about "The Best Comic Strip Ever!"

The characters in my strip, set in Africa's Western Rift Valley, are: the Foolish Pride of lions (Leon, the haughty and lethargic King of Beasts; his queen, Leona; and their cub Lionel, an unpromising heir to the throne); Secretary Bird, a liason between the Royal Court and the rest of the animals; cerebral, man-imitating Ape, a reader of the Substandard; peevish Rhinoceros; harmless but senseless Ostrich; Crocodile, resident of the much-frequented Watering Hole, and his dentist, Crocodile Bird; Honey Badger (alias Ratel), the "Meanest Animal in the World", and his one associate, Honeyguide; Mumbo the elephant, a descendant of Jumbo and a butt of jokes about his weight and the size of his ears and nose; Duncan the dung beetle; ill-favored and unwashed Warthog; the craven, henpecked male and shrewish female hyaenas, both of them foul-smelling and perpetually at war vs. the lions; the mistaken-identity-plagued zebras; slow and superannuated Tortoise; Oxpecker, a companion of large herbivores; Hugh the chamaeleon; and walled-up Mrs. Hornbill.

The Best Comic Strip Ever!

If you "click" the present cartoon, whizbang technology will take you to the "The Best Comic Strip Ever!" Archive.



26 October 2012

Uncommon Commentary #297

Do you remember that imbecile from the McDonald's in Fort Meyers, who publicly asked Obama to get him a better job?  I think that I now know how the President complied with his request: He was given a position in the Department of State, and put in charge of security for Ambassador Chris Stevens.

Uncommon Commentary #296: Our Military May Have Fewer Horses, but it Has a Jackass for a C-in-C

In the candidates' foreign-policy debate, when Mr. Romney noted that the Navy has fewer ships now than at any other time since before the then-isolationist USA entered World War I, President Obombast replied: "Well, Governor, we also have fewer horses and bayonets."  Expectedly, the incumbent's worshipers in the media have hailed his line (which was undoubtedly rehearsed during preparations for the debate, for use in the event that the Republican nominee should make such an observation as he did) as a witty retort; unexpectedly, I haven't heard any wise commentators, i.e., those called "Conservatives", point out the main reason for the inadequacy of Obama's response. (There was an item restricted in its subject to the fact that our military does still use bayonets, contrary to our commander-in-chief's placing that weapon into the same category as mounted soldiers.)  The Doman Domain exists partly for the sake of giving me an opportunity to say what others ought to have said but have not, and so: Unless the President is so obtuse as to think that the naval branch of our armed forces has no more need of ships than the Army does of true cavalry (as opposed to tanks, which are classified as "armored cavalry"), the drip's quip was not a serious attempt at rebuttal but merely a chance to score a "zinger", which (in tandem, naturally, with disingenuous personal attacks upon his opponent) seems to summarize the Obombast campaign's entire strategy for the final two debates.  Sarcasm has a legitimate place in political discussion, but only where it's used to help make a (valid) point, not to avoid having to make one.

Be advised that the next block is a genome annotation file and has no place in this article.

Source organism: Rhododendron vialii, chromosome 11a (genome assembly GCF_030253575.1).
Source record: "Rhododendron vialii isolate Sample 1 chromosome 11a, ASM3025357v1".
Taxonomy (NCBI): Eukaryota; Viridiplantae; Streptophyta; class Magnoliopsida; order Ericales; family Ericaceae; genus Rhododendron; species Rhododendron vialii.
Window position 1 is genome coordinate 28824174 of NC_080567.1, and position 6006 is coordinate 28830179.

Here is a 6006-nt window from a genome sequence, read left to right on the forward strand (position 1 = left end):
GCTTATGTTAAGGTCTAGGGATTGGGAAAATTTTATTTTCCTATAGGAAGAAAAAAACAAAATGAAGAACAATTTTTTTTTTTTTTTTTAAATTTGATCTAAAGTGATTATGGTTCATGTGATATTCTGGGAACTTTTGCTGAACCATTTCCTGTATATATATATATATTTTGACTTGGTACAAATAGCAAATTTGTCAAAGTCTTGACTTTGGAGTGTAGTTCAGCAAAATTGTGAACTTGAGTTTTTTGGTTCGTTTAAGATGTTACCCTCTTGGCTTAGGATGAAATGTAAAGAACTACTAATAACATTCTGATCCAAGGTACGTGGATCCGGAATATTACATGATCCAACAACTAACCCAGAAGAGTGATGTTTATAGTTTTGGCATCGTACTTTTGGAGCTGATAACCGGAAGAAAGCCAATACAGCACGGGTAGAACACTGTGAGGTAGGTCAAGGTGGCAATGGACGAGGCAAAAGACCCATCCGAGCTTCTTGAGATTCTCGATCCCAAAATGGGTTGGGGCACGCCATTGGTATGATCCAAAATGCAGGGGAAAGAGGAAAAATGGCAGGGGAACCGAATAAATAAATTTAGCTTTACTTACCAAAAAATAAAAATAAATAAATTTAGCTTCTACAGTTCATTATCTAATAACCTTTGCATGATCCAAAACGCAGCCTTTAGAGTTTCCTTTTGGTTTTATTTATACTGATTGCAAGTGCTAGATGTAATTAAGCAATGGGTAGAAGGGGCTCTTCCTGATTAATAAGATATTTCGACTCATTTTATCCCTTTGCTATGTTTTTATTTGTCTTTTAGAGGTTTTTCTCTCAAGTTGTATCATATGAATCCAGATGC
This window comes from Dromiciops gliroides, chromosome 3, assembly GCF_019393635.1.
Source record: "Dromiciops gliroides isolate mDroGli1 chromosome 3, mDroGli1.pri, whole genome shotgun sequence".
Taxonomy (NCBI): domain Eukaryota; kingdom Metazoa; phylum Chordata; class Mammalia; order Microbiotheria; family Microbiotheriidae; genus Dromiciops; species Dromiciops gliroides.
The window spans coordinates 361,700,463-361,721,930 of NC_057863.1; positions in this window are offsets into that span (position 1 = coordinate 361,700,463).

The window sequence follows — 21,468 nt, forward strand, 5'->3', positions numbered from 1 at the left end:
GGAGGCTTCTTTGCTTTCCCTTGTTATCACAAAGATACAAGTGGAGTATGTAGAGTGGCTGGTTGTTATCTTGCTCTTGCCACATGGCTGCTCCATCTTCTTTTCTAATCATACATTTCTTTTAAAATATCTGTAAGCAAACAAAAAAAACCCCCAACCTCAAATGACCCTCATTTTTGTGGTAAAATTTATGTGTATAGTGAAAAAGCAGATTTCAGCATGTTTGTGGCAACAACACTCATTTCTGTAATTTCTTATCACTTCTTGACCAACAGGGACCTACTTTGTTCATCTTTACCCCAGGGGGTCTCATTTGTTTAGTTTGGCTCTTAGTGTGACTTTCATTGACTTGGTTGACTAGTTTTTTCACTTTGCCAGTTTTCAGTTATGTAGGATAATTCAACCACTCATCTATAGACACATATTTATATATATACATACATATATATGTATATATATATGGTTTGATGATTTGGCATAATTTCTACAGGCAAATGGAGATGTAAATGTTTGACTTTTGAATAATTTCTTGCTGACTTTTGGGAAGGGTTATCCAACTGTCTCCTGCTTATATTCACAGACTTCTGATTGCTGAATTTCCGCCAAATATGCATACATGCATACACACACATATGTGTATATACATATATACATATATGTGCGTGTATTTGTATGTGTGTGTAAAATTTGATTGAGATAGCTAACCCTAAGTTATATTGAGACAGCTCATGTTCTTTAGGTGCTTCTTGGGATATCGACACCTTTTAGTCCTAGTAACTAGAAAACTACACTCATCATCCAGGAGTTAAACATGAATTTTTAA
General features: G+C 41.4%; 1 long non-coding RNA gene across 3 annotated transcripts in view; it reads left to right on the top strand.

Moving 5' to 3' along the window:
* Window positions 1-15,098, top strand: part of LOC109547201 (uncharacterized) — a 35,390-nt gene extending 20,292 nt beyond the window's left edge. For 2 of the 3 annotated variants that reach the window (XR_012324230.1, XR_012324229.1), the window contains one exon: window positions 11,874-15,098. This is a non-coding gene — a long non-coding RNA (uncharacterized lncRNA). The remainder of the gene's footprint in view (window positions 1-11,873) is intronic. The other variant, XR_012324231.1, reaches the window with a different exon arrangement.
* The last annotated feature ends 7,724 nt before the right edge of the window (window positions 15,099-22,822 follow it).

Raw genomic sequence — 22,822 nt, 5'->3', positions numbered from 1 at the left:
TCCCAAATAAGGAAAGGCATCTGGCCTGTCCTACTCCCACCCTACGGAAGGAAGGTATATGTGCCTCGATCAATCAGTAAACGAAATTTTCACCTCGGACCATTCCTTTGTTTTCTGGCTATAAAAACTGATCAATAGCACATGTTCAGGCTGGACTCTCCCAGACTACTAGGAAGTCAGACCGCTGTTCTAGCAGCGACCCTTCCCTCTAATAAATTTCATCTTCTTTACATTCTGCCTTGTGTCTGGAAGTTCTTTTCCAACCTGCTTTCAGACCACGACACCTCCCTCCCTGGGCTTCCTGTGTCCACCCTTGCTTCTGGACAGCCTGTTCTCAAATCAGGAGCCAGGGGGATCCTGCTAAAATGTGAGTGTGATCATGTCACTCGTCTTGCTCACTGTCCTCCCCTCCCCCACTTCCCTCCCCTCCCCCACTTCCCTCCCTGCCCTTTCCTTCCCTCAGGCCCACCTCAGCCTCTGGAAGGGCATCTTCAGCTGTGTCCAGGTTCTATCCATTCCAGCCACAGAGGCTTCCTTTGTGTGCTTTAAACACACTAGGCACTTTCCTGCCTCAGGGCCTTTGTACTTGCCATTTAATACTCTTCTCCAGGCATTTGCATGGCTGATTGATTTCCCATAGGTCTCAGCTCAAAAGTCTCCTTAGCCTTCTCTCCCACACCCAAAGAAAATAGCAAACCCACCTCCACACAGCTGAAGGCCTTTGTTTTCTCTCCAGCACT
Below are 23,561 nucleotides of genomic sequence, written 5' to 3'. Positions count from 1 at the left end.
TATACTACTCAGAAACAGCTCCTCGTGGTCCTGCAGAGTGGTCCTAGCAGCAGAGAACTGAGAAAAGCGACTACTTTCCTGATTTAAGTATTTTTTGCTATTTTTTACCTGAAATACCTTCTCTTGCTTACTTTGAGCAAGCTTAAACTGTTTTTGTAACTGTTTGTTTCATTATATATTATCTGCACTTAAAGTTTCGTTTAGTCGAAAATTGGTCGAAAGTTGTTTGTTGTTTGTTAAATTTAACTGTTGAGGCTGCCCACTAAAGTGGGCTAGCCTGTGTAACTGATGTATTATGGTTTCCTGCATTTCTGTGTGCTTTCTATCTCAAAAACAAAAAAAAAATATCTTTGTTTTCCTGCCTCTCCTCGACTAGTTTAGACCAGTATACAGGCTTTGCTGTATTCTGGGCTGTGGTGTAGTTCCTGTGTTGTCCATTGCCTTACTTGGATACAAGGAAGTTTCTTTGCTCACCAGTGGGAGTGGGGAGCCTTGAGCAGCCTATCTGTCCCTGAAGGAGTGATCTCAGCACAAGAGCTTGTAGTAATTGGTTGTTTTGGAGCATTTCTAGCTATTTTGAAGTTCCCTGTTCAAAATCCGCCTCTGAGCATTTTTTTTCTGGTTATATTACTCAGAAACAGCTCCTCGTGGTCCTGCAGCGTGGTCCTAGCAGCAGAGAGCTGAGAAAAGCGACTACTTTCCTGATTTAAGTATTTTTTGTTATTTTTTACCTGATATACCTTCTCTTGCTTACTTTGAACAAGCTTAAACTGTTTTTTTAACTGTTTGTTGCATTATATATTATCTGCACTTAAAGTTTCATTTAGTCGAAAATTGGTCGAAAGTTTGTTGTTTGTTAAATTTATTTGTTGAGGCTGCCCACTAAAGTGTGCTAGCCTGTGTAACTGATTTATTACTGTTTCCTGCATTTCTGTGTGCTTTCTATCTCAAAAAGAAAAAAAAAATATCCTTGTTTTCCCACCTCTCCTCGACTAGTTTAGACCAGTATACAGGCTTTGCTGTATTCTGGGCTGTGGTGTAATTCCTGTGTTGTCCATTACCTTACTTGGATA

Uncommon Commentary #295: UC #294 Follow-Up

Only six days ago, I wrote that a combined total of over 711 million dollars had been raised for the Romney and Obama campaigns; I got this figure from both the Federal Election Commission and OpenSecrets.org, but an article yesterday at FoxNews.com reported that, "according to accounting statements submitted to the government", the sum has exceeded two billion dollars.  I know that the Democrats' economic policies have made inflation worse, but I didn't expect this.

20 October 2012

Uncommon Commentary #294: Wouldn't You Rather Give to a Poor Person than to a Poor President?

To date, the effort to elect Romney and that to re-enthrone Obama have raised a combined 711 million dollars.  I wonder whether anyone other than I ever thinks about how much good this money would do if it were used for charitable contributions (which are tax-deductible anyway, unlike political donations) instead of being given to presidential campaigns, only one of which can result in victory.

14 October 2012

Uncommon Commentary #293: Does "None" Really Refer to How Much Sense They Have?